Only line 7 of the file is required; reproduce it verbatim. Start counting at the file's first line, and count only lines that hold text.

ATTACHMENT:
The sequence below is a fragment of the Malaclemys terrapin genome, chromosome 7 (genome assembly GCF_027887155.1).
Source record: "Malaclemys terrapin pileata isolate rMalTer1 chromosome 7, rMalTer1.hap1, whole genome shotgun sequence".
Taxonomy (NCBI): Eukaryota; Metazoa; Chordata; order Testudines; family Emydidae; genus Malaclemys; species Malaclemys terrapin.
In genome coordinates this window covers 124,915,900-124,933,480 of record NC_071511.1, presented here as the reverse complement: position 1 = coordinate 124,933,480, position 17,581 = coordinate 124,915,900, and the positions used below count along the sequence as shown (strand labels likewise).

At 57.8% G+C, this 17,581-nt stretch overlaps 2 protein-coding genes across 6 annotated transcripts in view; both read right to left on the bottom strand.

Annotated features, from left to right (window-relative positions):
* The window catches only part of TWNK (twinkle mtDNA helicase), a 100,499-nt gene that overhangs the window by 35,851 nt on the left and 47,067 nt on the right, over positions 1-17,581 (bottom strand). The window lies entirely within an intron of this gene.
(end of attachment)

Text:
* The window catches only part of TWNK (twinkle mtDNA helicase), a 100,499-nt gene that overhangs the window by 35,851 nt on the left and 47,067 nt on the right, over positions 1-17,581 (bottom strand). The window lies entirely within an intron of this gene.